The HyperTexts

C. L. (Cynthia) Toups

C. L. (Cynthia) Toups is a self-employed editor and technical writer. She has a B.A. in History from Loyola University New Orleans and is a faithful pilgrim to the University of Iowa’s Summer Writing Festival. Her love of history and music fuels her poetic themes along with her south Louisiana roots.


My gumbo sings jazz,
throws blues to the roux;
like morsels of bread
my ears soak up
its nutty brown juice
seasoned with Billie’s
soulful wound, a dash
of Jelly Roll’s Red Hot
Peppers and the sizzle
of Dizzy’s groove
while I sit at the kitchen
table and let the spice
syncopate on my tongue.

Ghost Rider

for Pat

The cane is tall;
a wind burst smoothes back
its green mane, lifts
the fine brown hair
of my uncle’s beard
as he cranks
the bike’s throttle,
feels the vibration
of rubber rolling over road.
He is a boy again, learning
to find his balance
as he cruises northbound
away from demons
of a hardcore past,
toward absolution—
or some similar mirage,
the afternoon sliding
down his left shoulder
like a noose uncoiled
from the neck
of a pardoned man.

But such freedom
is short-lived and untested
reflexes fail to negotiate
the approaching curve.
Wheels spit out rocks
like broken teeth;
black birds scatter;
chrome flashes an SOS
as it slices through
the stout stalks.
My uncle stares up
from the dirt, blankly
into mild September sun.
It is too late to care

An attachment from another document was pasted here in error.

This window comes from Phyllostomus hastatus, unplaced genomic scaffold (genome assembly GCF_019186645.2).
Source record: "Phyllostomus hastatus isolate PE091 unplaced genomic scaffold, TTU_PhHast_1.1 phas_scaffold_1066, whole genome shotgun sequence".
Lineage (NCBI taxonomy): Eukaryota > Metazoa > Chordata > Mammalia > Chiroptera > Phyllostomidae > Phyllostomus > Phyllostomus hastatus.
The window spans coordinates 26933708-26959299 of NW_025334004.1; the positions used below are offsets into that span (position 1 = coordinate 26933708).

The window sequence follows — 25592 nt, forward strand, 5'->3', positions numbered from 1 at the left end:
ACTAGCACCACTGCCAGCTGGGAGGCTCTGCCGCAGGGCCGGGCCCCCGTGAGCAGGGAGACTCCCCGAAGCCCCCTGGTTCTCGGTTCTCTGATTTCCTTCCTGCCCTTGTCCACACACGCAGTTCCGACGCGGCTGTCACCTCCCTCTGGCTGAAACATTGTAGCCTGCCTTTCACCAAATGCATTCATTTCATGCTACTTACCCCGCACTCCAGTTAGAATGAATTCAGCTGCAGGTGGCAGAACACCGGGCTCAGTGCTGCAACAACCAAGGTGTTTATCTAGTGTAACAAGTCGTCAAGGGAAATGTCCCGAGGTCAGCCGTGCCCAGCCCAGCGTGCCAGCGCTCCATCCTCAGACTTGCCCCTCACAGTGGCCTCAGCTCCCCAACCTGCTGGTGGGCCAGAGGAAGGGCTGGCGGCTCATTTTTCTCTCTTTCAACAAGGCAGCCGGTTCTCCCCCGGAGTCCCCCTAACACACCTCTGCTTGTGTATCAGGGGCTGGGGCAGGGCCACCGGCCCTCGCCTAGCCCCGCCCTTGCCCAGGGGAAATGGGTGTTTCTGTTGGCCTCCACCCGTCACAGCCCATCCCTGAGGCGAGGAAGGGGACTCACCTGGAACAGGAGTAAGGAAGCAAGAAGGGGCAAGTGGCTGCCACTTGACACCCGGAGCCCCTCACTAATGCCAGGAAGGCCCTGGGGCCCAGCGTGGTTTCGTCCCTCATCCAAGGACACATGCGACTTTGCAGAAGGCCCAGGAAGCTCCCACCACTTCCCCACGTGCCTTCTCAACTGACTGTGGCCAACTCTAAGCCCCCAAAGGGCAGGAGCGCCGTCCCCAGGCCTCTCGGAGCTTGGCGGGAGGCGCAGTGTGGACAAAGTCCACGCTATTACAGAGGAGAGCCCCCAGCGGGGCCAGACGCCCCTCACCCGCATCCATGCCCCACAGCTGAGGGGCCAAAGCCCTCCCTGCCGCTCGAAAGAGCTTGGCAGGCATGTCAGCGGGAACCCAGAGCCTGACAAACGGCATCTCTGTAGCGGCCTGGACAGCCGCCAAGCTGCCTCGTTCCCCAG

about burned retinas,
bones shattered beyond
mending. The silent
implosion of memory
holds his pale hand
as the sirens call.
His steel hog lies
away from him, indifferent.

Freedom Summer 1964:
watching PBS on a Monday night

The South’s history flashes black and white
as Mississippi plays ungracious host,
extends no iced tea welcomes
to second wave abolitionists who ride down
to Dixie and flaunt freedom’s power—
fortunate sons and daughters who carry ideals
and $500 bail in their wallets.

The tense silence is what they can’t adjust to,
driving long stretches of pine woods
and red clay banks to register voters;
no place is safe for an integrated car
of students who seek help that won’t be given.
Is there enough gas? Is there a spare tire? Is the map accurate?
Fear is not a concept.
It is the prod of a small town sheriff’s swagger
stick, the tailing headlights of a pickup,
stones launched through stained glass
into a Baptist church.

Three boys go missing in the Philadelphia night:
two shot, one beaten
buried under an earthen dam. The nation cries
for its white northern dead
while black mothers mop porches in the rain,
skin chickens for stew, iron laundry
and wait for the sun to come out.

The HyperTexts